Summer films 2009: a frivolous post.
I’ve missed the biggest summer movies for one reason or another. I missed Funny People because I was busy during the week or so when it was tanking. I missed District 9 because I’d like to find some folks to go with and I’ve been on the move. I missed Transformers 2 because it was directed by Michael Bay. But I did see three movies in the last month or so.
(500) Days of Summer
Zooey Deschanel was in All the Real Girls, which earns her a special place in my heart and makes me hopeful every time she decides to be in interesting movies. And so I was very excited about (500) Days of Summer, in which she plays a role much like the one that I loved her in: the girl who lets the protagonist come just far enough so he knows she’s really there, but keeps some part of herself out of his reach. Maybe she’s selfish, or maybe we just can’t see the movie from her side of things. Should we be mad at her? She’s good at this sort of character. And Joseph Gordon-Levitt was a great choice for Tom, the movie’s creative-class protagonist.
Really, it’s these two actors that anchor the movie in such a way that some of the more intrusive voice-overs and other bad ideas slide on by. And plenty of bad ideas and clichés landed in the screenplay. The preteen sister who gives Tom badly-needed relationship advice? Probably a bad idea, but JoGo-Lev is properly hapless and confused, so it goes down easy. The wacky gift-card company where Tom works? A transparent set-up for a blunt lesson about emotion and sincerity, but somehow it doesn’t matter too much. An admittedly funny yet tonally out-of-place montage of JoGo-Lev in recreations mopey art-film scenes, including the beach-chess one from The Seventh Seal? I don’t know what they should have done about that. What you end up with is a good movie with a strong center and a number of peripheral flaws. Fix these problems and I’m still not convinced you’ve got a work of lasting depth, but it’s definitely something to enjoy.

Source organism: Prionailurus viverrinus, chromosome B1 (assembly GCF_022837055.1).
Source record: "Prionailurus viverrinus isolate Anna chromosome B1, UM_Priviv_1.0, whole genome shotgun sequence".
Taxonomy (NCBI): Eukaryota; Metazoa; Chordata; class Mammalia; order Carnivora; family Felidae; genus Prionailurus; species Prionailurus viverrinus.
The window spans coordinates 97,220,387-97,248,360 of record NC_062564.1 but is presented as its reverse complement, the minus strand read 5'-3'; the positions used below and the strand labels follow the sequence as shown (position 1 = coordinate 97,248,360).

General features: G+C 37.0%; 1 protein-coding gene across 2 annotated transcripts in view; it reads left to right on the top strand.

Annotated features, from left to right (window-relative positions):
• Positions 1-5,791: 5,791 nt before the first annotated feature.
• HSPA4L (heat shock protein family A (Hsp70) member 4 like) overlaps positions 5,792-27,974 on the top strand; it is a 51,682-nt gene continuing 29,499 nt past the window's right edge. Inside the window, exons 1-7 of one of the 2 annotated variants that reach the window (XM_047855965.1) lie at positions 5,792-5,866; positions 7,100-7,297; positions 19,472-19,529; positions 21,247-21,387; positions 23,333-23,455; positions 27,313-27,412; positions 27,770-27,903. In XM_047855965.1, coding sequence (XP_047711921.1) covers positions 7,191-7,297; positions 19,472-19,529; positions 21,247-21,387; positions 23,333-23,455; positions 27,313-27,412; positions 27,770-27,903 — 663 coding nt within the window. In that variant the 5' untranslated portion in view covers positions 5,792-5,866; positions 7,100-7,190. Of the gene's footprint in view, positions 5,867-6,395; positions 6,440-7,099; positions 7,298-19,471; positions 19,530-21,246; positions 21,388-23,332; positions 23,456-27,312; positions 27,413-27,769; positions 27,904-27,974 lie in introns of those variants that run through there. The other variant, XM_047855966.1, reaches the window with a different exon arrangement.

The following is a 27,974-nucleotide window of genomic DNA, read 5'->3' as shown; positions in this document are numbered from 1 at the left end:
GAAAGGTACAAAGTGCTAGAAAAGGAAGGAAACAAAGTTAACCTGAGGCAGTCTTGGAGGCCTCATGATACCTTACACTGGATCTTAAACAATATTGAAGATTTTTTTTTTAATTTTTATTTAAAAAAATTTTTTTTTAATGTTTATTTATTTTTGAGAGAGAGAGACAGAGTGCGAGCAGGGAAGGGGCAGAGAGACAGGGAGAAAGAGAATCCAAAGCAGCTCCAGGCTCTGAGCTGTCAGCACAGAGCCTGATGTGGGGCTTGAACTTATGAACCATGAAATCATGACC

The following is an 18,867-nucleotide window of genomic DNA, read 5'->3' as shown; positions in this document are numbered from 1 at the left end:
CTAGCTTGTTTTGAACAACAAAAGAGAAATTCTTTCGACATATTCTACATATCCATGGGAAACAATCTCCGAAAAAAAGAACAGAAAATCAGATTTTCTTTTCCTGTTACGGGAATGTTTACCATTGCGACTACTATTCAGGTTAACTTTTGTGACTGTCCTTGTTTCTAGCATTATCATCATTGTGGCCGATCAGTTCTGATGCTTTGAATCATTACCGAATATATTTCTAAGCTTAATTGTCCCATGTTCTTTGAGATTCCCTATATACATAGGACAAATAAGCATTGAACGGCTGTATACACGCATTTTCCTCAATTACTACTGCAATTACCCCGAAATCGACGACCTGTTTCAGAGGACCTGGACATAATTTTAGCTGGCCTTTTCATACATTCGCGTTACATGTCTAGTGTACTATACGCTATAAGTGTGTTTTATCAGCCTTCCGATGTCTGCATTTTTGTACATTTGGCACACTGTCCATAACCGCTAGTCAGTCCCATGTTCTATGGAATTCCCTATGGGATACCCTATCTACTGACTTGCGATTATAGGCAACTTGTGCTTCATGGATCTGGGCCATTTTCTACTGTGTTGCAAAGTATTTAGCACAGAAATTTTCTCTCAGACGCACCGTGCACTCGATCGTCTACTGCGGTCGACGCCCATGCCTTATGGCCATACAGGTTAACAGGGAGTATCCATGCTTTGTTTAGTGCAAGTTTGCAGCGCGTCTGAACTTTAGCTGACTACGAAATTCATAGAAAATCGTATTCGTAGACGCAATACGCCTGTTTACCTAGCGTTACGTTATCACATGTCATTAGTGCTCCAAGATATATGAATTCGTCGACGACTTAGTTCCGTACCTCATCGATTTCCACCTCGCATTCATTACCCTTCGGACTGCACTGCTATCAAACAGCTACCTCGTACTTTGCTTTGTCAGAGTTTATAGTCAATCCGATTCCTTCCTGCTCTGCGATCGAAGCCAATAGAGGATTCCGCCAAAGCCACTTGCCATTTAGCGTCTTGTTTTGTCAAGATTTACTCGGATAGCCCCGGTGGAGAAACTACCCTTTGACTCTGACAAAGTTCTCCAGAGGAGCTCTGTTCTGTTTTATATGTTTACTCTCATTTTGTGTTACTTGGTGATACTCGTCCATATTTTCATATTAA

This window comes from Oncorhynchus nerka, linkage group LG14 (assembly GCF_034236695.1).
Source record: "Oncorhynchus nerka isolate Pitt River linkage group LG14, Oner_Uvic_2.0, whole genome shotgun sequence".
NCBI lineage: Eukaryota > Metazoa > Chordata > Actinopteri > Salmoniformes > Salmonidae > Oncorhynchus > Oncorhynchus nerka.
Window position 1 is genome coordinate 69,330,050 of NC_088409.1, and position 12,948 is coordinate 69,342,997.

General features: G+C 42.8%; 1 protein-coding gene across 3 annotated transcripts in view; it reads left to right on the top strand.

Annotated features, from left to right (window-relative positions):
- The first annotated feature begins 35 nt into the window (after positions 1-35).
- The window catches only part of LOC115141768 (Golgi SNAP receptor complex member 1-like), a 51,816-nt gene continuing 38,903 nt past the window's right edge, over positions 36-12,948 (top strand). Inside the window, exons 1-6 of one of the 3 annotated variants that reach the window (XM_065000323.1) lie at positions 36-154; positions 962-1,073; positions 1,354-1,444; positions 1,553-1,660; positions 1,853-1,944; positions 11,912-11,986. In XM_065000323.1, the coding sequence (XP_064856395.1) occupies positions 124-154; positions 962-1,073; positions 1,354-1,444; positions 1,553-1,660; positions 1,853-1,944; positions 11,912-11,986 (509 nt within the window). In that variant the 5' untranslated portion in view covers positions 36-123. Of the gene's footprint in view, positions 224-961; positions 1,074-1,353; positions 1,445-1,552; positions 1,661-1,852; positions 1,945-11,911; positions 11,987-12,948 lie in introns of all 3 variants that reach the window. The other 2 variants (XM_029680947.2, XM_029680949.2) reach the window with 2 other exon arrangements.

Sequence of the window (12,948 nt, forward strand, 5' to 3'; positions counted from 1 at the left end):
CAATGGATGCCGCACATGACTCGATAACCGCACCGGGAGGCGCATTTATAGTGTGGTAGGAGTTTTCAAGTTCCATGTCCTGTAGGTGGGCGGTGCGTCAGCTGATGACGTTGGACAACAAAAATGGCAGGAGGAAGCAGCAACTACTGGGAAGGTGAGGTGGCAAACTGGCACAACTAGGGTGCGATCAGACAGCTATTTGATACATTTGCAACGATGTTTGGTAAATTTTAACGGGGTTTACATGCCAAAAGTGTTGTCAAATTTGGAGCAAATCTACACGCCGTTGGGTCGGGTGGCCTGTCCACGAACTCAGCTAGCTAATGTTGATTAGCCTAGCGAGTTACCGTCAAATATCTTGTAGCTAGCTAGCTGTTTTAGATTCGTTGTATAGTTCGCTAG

I wish I were sharp enough to write something about what this movie says about some segment of my generation, but it’s not coming to me.
The Hurt Locker
A tense, episodic story of an Iraq bomb squad that seems to deserve most of the praise it’s getting. I’d be very interested to read in-depth considerations from veterans. If my brief message-board browsing is worthwhile, the movie strays from realism — but I’m not totally sure I knew what was going on outside the narrower focus of each mission. The actors are good. Whatever the film’s problems, the characters’ head-on confrontation with death and their grappling with the psychological fallout of said confrontation is inherently interesting. And the action sequences are, as I said, quite tense.
This one’s hook is that it’s a romantic comedy where one of the characters has Asperger Syndrome, a high-functioning autism-spectrum disorder. My only personal encounter with Asperger’s has been with a couple of friends who are borderline cases, which is to say that I don’t think I’ve met anyone who’s socially impaired by Asperger’s to the degree that Adam is at the outset of this movie. So here I’m curious to know whether Adam rings true to people who are familiar with Asperger’s.
I had to suspend my disbelief that the relationship could ever get off the ground. The screenplay wants us to believe that Beth is attracted to Adam because his guilelessness is such a change from the sleazy investment bankers she’s dated. That doesn’t seem like reason enough for her to give Adam a shot. I mean, Beth’s the kind of girl that would have a million quality prospects whenever she wanted. She doesn’t need to meet guys in her apartment building’s laundry room.
But once you get past this, it’s not a bad movie, though it’s not world-changing either. The soundtrack’s a little cloying, and it makes Manhattan look impossibly un-crowded, but it’s beautiful to watch and rather funny, with what I took to be a satisfying ending. Does it border on mental-condition-as-wondrous-window-to-what-the-rest-of-us-don’t-see? It seems like it when Adam tells a fascinated Beth about cosmology and Central Park’s elusive raccoons — but then again, that might only be what Beth wants to see in Adam. Beth clearly and realistically wrestles with what it is she sees in Adam in the later reels.